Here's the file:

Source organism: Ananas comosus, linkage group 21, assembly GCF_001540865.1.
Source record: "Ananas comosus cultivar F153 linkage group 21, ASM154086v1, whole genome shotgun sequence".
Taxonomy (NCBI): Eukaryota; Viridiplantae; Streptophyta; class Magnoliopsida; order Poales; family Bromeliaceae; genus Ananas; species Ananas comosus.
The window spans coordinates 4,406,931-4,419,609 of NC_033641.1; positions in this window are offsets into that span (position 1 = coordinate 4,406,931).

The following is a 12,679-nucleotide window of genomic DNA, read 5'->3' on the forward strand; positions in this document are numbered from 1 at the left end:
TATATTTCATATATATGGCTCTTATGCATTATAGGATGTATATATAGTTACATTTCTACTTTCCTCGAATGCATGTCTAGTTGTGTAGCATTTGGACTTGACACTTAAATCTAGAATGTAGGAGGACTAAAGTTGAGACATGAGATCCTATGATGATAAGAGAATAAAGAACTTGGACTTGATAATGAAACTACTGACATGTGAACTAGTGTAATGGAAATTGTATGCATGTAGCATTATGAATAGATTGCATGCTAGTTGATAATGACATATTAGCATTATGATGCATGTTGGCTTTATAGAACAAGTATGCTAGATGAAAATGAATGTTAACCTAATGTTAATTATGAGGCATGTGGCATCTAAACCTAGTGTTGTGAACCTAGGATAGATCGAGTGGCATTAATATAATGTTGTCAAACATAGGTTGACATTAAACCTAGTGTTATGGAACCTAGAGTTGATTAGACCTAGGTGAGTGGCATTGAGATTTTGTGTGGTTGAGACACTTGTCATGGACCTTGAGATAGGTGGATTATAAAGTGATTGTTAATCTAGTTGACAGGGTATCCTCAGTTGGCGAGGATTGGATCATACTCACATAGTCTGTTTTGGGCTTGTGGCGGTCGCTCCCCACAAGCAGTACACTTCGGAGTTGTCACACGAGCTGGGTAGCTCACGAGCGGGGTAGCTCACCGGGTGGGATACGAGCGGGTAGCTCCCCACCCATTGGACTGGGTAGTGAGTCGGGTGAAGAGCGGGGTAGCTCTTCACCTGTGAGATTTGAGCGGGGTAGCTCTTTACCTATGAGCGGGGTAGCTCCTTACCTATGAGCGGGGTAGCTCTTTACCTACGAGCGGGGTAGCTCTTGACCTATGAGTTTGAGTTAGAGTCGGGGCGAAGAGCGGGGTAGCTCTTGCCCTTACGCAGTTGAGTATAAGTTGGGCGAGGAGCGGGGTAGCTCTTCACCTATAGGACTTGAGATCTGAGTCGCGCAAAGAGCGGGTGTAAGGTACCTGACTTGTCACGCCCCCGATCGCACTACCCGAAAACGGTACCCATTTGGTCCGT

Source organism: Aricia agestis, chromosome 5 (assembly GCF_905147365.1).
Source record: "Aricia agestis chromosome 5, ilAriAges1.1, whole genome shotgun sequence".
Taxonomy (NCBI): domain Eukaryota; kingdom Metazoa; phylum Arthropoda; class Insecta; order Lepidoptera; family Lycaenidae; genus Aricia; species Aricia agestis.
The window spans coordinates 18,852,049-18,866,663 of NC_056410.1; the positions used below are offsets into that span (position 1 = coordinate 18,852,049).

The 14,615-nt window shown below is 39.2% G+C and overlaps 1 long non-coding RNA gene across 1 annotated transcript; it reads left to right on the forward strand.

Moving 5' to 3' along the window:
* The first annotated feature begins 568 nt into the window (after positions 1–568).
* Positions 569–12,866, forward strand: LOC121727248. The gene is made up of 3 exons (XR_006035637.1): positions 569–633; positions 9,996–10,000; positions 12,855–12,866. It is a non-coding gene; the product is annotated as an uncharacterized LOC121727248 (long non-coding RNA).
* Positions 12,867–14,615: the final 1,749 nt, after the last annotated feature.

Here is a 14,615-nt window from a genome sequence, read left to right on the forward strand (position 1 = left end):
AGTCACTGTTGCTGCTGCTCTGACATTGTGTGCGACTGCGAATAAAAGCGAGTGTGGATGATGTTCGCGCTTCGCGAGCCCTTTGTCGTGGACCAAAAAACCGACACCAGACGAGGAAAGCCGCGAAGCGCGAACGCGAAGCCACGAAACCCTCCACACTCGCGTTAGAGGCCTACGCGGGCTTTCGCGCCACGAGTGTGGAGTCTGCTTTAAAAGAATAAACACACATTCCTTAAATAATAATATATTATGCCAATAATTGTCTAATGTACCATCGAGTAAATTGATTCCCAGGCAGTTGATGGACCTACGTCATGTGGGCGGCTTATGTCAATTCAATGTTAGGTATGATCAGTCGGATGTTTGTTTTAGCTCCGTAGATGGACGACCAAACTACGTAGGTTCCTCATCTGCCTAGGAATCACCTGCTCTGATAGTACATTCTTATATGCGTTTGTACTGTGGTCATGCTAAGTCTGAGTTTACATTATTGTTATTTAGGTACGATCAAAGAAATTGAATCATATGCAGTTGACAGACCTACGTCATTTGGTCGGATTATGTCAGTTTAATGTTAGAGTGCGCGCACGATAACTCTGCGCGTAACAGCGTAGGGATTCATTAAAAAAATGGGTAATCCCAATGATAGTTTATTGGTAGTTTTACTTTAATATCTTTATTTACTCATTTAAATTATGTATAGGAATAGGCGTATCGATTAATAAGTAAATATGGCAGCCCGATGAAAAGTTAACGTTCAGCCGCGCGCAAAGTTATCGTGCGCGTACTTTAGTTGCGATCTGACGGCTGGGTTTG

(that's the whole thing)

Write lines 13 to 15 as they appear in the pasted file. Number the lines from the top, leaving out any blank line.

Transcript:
* The first annotated feature begins 568 nt into the window (after positions 1–568).
* Positions 569–12,866, forward strand: LOC121727248. The gene is made up of 3 exons (XR_006035637.1): positions 569–633; positions 9,996–10,000; positions 12,855–12,866. It is a non-coding gene; the product is annotated as an uncharacterized LOC121727248 (long non-coding RNA).
* Positions 12,867–14,615: the final 1,749 nt, after the last annotated feature.